Reading: Falls

Green hills with white streaks

Figure 1. The white areas on green hillsides mark scars from numerous mudflows.

Falls are abrupt movements of masses of geologic materials, such as rocks and boulders, that become detached from steep slopes or cliffs. Separation occurs along discontinuities such as fractures, joints, and bedding planes, and movement occurs by free-fall, bouncing, and rolling. Falls are strongly influenced by gravity, mechanical weathering, and the presence of interstitial water.

Lahars and Mudflow

Added water creates natural hazards produced by gravity (figure 1). On hillsides with soils rich in clay, little rain, and not much vegetation to hold the soil in place, a time of high precipitation will create a mudflow. Mudflows follow river channels, washing out bridges, trees, and homes that are in their path.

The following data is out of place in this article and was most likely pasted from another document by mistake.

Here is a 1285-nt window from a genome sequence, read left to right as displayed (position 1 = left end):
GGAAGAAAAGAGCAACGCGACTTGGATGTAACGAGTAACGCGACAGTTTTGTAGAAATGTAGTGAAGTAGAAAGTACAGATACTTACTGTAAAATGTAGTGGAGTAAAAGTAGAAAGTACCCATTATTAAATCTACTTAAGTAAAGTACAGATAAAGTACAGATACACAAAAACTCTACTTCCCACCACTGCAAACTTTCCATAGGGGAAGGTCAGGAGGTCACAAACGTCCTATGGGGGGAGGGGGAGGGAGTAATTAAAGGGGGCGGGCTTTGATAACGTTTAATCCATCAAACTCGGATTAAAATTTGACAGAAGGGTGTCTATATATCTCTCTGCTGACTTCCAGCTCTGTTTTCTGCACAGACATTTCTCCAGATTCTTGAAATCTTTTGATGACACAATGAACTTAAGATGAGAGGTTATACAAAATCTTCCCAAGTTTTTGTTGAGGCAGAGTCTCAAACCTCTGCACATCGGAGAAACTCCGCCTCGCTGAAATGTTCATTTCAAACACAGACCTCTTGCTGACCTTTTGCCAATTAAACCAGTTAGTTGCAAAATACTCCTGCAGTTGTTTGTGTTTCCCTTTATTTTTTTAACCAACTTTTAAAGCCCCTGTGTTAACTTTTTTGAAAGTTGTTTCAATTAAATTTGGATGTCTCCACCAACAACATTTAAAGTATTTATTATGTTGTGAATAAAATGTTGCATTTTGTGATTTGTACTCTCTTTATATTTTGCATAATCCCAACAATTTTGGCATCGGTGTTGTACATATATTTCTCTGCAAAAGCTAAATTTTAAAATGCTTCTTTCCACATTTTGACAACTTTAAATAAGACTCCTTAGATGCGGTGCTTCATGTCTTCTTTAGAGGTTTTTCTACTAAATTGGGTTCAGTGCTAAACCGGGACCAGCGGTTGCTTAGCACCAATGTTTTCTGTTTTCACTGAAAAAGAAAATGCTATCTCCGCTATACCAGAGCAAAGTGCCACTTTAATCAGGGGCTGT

A lahar is mudflow that flows down a composite volcano (figure 2). Ash mixes with snow and ice melted by the eruption to produce hot, fast-moving flows. The lahar caused by the eruption of Nevado del Ruiz in Columbia in 1985 killed more than 23,000 people.

An erupted volcano with a lava stream flowing down

Figure 2. A lahar is a mudflow that forms from volcanic ash and debris.


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